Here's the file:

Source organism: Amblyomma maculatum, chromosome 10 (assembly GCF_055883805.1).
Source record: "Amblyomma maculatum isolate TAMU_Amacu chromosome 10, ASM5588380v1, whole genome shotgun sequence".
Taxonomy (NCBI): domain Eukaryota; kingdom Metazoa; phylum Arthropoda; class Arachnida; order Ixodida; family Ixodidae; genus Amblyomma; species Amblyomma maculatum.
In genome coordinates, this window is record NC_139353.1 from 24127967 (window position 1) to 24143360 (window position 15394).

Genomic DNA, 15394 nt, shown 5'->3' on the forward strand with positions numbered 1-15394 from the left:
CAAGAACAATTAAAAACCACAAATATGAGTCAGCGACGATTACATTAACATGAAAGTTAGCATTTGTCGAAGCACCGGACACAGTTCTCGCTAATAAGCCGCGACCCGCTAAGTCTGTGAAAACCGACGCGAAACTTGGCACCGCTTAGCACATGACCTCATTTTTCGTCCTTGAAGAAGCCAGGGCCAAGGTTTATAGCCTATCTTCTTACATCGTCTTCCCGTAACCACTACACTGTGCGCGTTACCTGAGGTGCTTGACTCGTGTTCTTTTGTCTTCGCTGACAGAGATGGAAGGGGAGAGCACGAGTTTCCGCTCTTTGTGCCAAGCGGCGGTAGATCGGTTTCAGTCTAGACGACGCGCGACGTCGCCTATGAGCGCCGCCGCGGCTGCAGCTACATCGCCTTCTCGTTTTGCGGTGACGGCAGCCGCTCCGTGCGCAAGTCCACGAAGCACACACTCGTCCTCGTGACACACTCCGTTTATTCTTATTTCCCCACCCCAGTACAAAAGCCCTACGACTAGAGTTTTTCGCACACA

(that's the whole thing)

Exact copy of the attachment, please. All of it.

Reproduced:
Source organism: Amblyomma maculatum, chromosome 10 (assembly GCF_055883805.1).
Source record: "Amblyomma maculatum isolate TAMU_Amacu chromosome 10, ASM5588380v1, whole genome shotgun sequence".
Taxonomy (NCBI): domain Eukaryota; kingdom Metazoa; phylum Arthropoda; class Arachnida; order Ixodida; family Ixodidae; genus Amblyomma; species Amblyomma maculatum.
In genome coordinates, this window is record NC_139353.1 from 24127967 (window position 1) to 24143360 (window position 15394).

Genomic DNA, 15394 nt, shown 5'->3' on the forward strand with positions numbered 1-15394 from the left:
CAAGAACAATTAAAAACCACAAATATGAGTCAGCGACGATTACATTAACATGAAAGTTAGCATTTGTCGAAGCACCGGACACAGTTCTCGCTAATAAGCCGCGACCCGCTAAGTCTGTGAAAACCGACGCGAAACTTGGCACCGCTTAGCACATGACCTCATTTTTCGTCCTTGAAGAAGCCAGGGCCAAGGTTTATAGCCTATCTTCTTACATCGTCTTCCCGTAACCACTACACTGTGCGCGTTACCTGAGGTGCTTGACTCGTGTTCTTTTGTCTTCGCTGACAGAGATGGAAGGGGAGAGCACGAGTTTCCGCTCTTTGTGCCAAGCGGCGGTAGATCGGTTTCAGTCTAGACGACGCGCGACGTCGCCTATGAGCGCCGCCGCGGCTGCAGCTACATCGCCTTCTCGTTTTGCGGTGACGGCAGCCGCTCCGTGCGCAAGTCCACGAAGCACACACTCGTCCTCGTGACACACTCCGTTTATTCTTATTTCCCCACCCCAGTACAAAAGCCCTACGACTAGAGTTTTTCGCACACA